VW woos workers in restructuring spat

epa04987239 VW employees work on a production line of the Golf VII at the Volkswagen plant in Wolfsburg, Germany, 21 October 2015.  EPA/JULIAN STRATENSCHULTE


Volkswagen AG Chief Executive Officer Matthias Mueller sought to win over workers to restructuring measures aimed at lifting margins at the embattled German carmaker’s namesake brand and helping weather the emissions-cheating scandal.
After nearly six months of crisis and recent revelations that senior managers missed warning signs, workers are fighting to avoid footing the bill. That put Herbert Diess, the chief of the VW brand and the main driver of cost-cutting measures, in the hot seat as some 20,000 employees gathered on Tuesday at Volkswagen’s main plant in Wolfsburg, Germany.
Mueller backed Diess’s 12-point program to boost efficiency at the brand, calling the transformation necessary and an opportunity, not a threat. “Together, we must make the necessary changes to safeguard the future of Volkswagen,” he said.
Bernd Osterloh, Volkswagen’s top worker representative, in January had criticized Diess’s goal of a 10 percent improvement in productivity as “ unrealistic.” There have been no signs that the two have come to terms, with Diess saying in an interview with the Wolfsburger Allgemeine Zeitung last weekend there won’t be a “ second chance” to restructure the brand.
“Mr. Diess addresses many of the right strategic issues but needs to improve communication with staff,” Osterloh told workers on Tuesday. “Let us talk with each other, not about each other.”

Potential Cuts
The labor chief said he sees 2 billion euros ($2.2 billion) in potential savings at the brand, slightly more than he had predicted late last year. He and other union leaders have called for cuts to focus on narrowing the brand’s broad palette of vehicles and using more common components, instead of affecting staff.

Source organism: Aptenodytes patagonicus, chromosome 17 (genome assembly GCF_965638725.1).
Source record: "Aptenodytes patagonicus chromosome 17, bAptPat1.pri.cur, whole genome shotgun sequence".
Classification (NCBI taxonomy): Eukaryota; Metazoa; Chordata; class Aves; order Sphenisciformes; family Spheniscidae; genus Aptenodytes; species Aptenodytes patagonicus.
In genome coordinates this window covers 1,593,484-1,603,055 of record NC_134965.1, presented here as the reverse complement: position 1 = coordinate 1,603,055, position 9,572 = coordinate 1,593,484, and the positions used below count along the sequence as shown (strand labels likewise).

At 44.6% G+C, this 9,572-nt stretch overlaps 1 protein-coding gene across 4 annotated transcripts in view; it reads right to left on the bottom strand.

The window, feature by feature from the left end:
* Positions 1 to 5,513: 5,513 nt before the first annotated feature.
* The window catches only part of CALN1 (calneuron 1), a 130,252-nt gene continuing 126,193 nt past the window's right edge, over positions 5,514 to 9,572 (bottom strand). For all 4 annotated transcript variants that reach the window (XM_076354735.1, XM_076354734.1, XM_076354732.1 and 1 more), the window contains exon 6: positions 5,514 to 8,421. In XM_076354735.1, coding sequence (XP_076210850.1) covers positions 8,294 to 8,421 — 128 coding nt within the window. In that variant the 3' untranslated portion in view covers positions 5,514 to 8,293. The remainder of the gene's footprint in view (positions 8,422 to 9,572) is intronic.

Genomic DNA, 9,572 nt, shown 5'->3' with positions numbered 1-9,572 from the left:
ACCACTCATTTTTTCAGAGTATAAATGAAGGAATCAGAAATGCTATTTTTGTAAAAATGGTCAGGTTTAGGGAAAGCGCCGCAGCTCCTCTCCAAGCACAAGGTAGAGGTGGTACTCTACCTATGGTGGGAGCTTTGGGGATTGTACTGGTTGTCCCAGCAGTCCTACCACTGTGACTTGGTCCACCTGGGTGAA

The diesel scandal has increased pressure on VW, as its parent company faces billions of euros in fines, recall costs and settlements. Volkswagen may set aside an additional 15.5 billion euros for the diesel issue when it reports last year’s results on April 28, Klaus Breitenbach, a Frankfurt-based analyst at Baader Bank AG, said in a report to clients.
The overhaul “is the biggest test for VW’s supervisory board to show that it is aiming to run a value-oriented business,” said Arndt Ellinghorst, a London-based analyst at Evercore ISI. “Diess is probably the best person in the industry to get this done. It’s all about the commitment and support he is getting from the supervisory board.”
The VW brand’s profit margin was 2.8 percent for the first nine months of 2015, trailing rivals including PSA Peugeot Citroen, which generated a return on sales of 5 percent last year.
Diess’ plan, laid out at a management gathering in December, sparked fears that cutbacks might spill beyond temporary workers to the company’s permanent staff. The company was already in the midst of reworking established power structures by separating the VW brand from the corporate parent. Before Diess joined Volkswagen from BMW AG in July, former CEO Martin Winterkorn was head of the group and the brand.

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